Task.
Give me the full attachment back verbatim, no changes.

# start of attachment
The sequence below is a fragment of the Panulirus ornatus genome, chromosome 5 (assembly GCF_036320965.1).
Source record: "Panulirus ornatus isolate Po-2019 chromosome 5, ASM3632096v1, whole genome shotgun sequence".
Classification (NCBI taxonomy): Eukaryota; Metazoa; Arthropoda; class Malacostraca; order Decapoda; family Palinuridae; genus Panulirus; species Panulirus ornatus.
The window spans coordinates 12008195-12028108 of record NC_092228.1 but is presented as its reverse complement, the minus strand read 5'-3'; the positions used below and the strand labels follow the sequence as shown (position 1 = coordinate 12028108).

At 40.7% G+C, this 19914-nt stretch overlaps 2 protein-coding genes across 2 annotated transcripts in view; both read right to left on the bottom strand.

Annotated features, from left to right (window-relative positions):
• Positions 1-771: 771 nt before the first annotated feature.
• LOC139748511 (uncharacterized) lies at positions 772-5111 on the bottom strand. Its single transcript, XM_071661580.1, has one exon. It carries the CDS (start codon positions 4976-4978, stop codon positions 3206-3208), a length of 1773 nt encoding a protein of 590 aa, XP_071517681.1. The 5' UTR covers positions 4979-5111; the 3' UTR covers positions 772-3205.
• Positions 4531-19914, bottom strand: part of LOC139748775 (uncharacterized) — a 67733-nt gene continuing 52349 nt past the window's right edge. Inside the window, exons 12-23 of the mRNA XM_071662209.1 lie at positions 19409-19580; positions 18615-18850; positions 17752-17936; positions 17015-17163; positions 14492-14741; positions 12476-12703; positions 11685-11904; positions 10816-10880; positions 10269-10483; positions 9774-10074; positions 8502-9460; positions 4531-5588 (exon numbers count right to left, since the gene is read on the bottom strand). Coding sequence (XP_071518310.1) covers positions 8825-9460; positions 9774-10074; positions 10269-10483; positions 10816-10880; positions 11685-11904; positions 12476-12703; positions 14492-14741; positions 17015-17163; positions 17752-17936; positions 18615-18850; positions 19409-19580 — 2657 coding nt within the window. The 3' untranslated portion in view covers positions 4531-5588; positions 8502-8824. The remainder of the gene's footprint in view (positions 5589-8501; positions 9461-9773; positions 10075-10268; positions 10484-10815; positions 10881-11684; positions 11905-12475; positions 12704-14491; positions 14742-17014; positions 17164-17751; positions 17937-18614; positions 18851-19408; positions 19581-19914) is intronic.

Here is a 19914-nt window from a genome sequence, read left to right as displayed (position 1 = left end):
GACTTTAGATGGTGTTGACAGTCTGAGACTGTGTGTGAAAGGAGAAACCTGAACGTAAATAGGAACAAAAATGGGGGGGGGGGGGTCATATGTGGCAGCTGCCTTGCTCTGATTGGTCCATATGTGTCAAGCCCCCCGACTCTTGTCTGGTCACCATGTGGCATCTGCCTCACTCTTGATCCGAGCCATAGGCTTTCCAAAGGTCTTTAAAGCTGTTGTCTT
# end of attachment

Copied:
The sequence below is a fragment of the Panulirus ornatus genome, chromosome 5 (assembly GCF_036320965.1).
Source record: "Panulirus ornatus isolate Po-2019 chromosome 5, ASM3632096v1, whole genome shotgun sequence".
Classification (NCBI taxonomy): Eukaryota; Metazoa; Arthropoda; class Malacostraca; order Decapoda; family Palinuridae; genus Panulirus; species Panulirus ornatus.
The window spans coordinates 12008195-12028108 of record NC_092228.1 but is presented as its reverse complement, the minus strand read 5'-3'; the positions used below and the strand labels follow the sequence as shown (position 1 = coordinate 12028108).

At 40.7% G+C, this 19914-nt stretch overlaps 2 protein-coding genes across 2 annotated transcripts in view; both read right to left on the bottom strand.

Annotated features, from left to right (window-relative positions):
• Positions 1-771: 771 nt before the first annotated feature.
• LOC139748511 (uncharacterized) lies at positions 772-5111 on the bottom strand. Its single transcript, XM_071661580.1, has one exon. It carries the CDS (start codon positions 4976-4978, stop codon positions 3206-3208), a length of 1773 nt encoding a protein of 590 aa, XP_071517681.1. The 5' UTR covers positions 4979-5111; the 3' UTR covers positions 772-3205.
• Positions 4531-19914, bottom strand: part of LOC139748775 (uncharacterized) — a 67733-nt gene continuing 52349 nt past the window's right edge. Inside the window, exons 12-23 of the mRNA XM_071662209.1 lie at positions 19409-19580; positions 18615-18850; positions 17752-17936; positions 17015-17163; positions 14492-14741; positions 12476-12703; positions 11685-11904; positions 10816-10880; positions 10269-10483; positions 9774-10074; positions 8502-9460; positions 4531-5588 (exon numbers count right to left, since the gene is read on the bottom strand). Coding sequence (XP_071518310.1) covers positions 8825-9460; positions 9774-10074; positions 10269-10483; positions 10816-10880; positions 11685-11904; positions 12476-12703; positions 14492-14741; positions 17015-17163; positions 17752-17936; positions 18615-18850; positions 19409-19580 — 2657 coding nt within the window. The 3' untranslated portion in view covers positions 4531-5588; positions 8502-8824. The remainder of the gene's footprint in view (positions 5589-8501; positions 9461-9773; positions 10075-10268; positions 10484-10815; positions 10881-11684; positions 11905-12475; positions 12704-14491; positions 14742-17014; positions 17164-17751; positions 17937-18614; positions 18851-19408; positions 19581-19914) is intronic.

Here is a 19914-nt window from a genome sequence, read left to right as displayed (position 1 = left end):
GACTTTAGATGGTGTTGACAGTCTGAGACTGTGTGTGAAAGGAGAAACCTGAACGTAAATAGGAACAAAAATGGGGGGGGGGGGGTCATATGTGGCAGCTGCCTTGCTCTGATTGGTCCATATGTGTCAAGCCCCCCGACTCTTGTCTGGTCACCATGTGGCATCTGCCTCACTCTTGATCCGAGCCATAGGCTTTCCAAAGGTCTTTAAAGCTGTTGTCTT